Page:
#52Ancestors #10 The struggles of Emily Keast

I’ve been writing about my paternal grandmother’s Yorkshire ancestors, but I’ve not had much time recently to find out about new people, at least not enough information to blog about.

Actually I had worried that I wouldn’t have enough Yorkshire family to write about into February, let alone March so I’m glad to have discovered so much.  I’ll return to blogging about my Yorkshire family them later in the year when I have more information.

But for a few weeks my blog posts are going to feature my Devon family, mainly based in Plymouth, as I did a lot of research last year about my maternal grand-father’s family.  I’d wondered about doing this anyway as it’s the centenary of the merging of the three towns of East Stonehouse, Devonport and Plymouth and the timing seems neat.  I had the chance to visit Plymouth and chat with my 96-year-old great-uncle last year which was amazing, to hear of his life and of the family and stories he remembered. I was so inspired that I wrote about that in my first blog post last summer: Memories and interviews

Devon, then.  And I will start with my great-great-grandmother Emily Keast.

Emily was confusing to track down.  Born c 1847 in East Stonehouse, I eventually worked out she’d been married twice before she married my great-great-grandfather.

She’d had an difficult start to her life, being the illegitimate daughter of Ann Keast and a ‘Pianoforte maker’ called John Pool who didn’t stay around; she was brought up by her mother and grandmother.

Her first husband was John Roston and they married when she was only 19; their son Albert Thomas was born in 1867 when she was only about 21; John, a seaman, died in 1872 leaving her a 26-year-old with a young child.

She married William Faulker in December 1874.  Later census records list her son by John as Albert Thomas Roston Falkner so hopefully things worked out and William was happy to have a step-son living with them.  William was a private in the Royal Marines; he was stationed at their barracks in Stonehouse when they married.  What’s curious is that Emily had a daughter, Maud Ellen Falkner, in March 1874, 9 months before she and William married.  The order of events are unusual, but he was certainly listed on the baptism register in 1875 as her father.  Earlier in 1875 they’d had their second child, William Ernest Falkner.  Sadly William senior died in 1875, and young Maud died 18 months after him.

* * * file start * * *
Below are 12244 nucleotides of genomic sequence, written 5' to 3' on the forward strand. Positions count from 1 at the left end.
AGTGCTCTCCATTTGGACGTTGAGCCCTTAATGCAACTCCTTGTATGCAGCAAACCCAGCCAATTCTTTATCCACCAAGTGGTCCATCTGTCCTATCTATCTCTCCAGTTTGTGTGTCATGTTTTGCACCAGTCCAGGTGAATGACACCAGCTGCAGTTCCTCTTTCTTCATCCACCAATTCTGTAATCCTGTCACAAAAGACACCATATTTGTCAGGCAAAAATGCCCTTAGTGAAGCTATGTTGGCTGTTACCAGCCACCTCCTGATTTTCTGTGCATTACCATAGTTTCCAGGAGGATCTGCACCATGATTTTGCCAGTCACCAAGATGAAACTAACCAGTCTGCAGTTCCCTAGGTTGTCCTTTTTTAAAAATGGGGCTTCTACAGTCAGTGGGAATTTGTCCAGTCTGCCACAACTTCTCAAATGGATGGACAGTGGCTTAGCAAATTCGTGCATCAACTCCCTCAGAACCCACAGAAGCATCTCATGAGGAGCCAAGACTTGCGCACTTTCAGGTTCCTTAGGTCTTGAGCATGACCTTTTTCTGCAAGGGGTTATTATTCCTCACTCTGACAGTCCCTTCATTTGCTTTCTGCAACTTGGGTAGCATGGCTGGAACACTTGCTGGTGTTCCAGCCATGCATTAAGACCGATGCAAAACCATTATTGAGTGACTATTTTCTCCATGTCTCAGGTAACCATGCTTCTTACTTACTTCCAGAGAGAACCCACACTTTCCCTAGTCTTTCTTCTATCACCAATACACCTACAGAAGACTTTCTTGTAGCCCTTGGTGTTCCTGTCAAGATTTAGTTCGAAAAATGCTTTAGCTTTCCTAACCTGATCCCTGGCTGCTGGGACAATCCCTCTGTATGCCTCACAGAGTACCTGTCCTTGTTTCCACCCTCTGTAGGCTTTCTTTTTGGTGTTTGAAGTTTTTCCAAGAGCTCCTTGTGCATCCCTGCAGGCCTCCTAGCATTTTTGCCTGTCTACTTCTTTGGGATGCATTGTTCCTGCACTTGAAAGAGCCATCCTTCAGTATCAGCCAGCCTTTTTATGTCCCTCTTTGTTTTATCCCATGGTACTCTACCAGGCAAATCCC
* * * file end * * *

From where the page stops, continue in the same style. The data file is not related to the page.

Emily was left with a 10-year-old, and a new baby.  By April 1881 she was working as a laundress in Plymouth and Albert, aged 13 by then, was working as an errand boy.

The mark of Emily Falkner

The mark of Emily Falkner

Two years later in August 1883 she married my great-great-grandfather Walter Glover.  Within 6 years they had 3 sons [or possibly 4, depending on the record you look at – Thomas on one record could well be a mis-transcription of James Glover].  Their second son Henry Alfred is my great-grandfather.

Poor Emily had a sad end.  I was shocked to find her in Plymouth Asylum, aged 65, in the 1911 census listed as a lunatic.  Sadly I’ll maybe never know what happened to her: a lot of records were destroyed by fire in the war, Plymouth being a key target.

Perhaps I’ll find her in 1921 when the census records are released.  But because of events in her husband’s life (more of that next week!) I suspect she didn’t live long after 1911. Poor woman.  Sounds like she had some exceptionally trying circumstances to cope with in her life, if they led to a mental breakdown it would hardly be surprising.

52ancestorsBit of a bleak story I know, but I thought I would not leave her story untold.  As a happy-ending Sponge-Bob kind of a girl it was sobering for me to hear her story.  The past is definitely not all rose-tinted, and I definitely got lucky with my personal circumstances.

It’s International Women’s Day today, by chance.  So I’ll dedicate this post to all the hard-working women of history, whose stories often remain untold and often their names un-recorded.

© Text copyright Lynne Black 8 March 2014:
https://starryblackness.wordpress.com/2014/03/08/52ancestors-10-emily-keast/  ‎

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5 thoughts on “#52Ancestors #10 The struggles of Emily Keast

  1. Pingback: #52Ancestors #10 Walter Glover – life is not a soap opera | starryblackness

  2. Pingback: #52 Ancestors #12: Ann Keast – fallen women in the home of her family | starryblackness

  3. Su Leslie

    It does sound like Emily had a very hard life. It’s possible that she was in a lunatic asylum because she had syphilis – especially as her first two husbands were at sea/in the military where syphilis contraction rates were very high. The disease was extremely common in the 19th century; and often led to patients in advanced stages being institutionalized. One of my 2x great grandfathers was a merchant seaman who contracted the disease when he was very young. He spent time in the Fife Lunatic Asylum, then 12 years in the poorhouse – where he died. Apparently one of the things to look for in the records for women is a pattern of miscarriages and children dying young. I’m enjoying your blog very much btw.

    Reply
    1. starryblackness Post author

      Thanks Su for your kind words 🙂

      As for the syphilis idea – EW! But yes that’s a really interesting idea and I hadn’t thought of that. I believe a lot of records were lost in the war but when the 1921 census census comes out I’ll maybe find her again then if she lived that long. Poor thing.

      Reply
  4. Pingback: #52Ancestors #25: Henry Alfred Glover, docker and amateur vet | starryblackness

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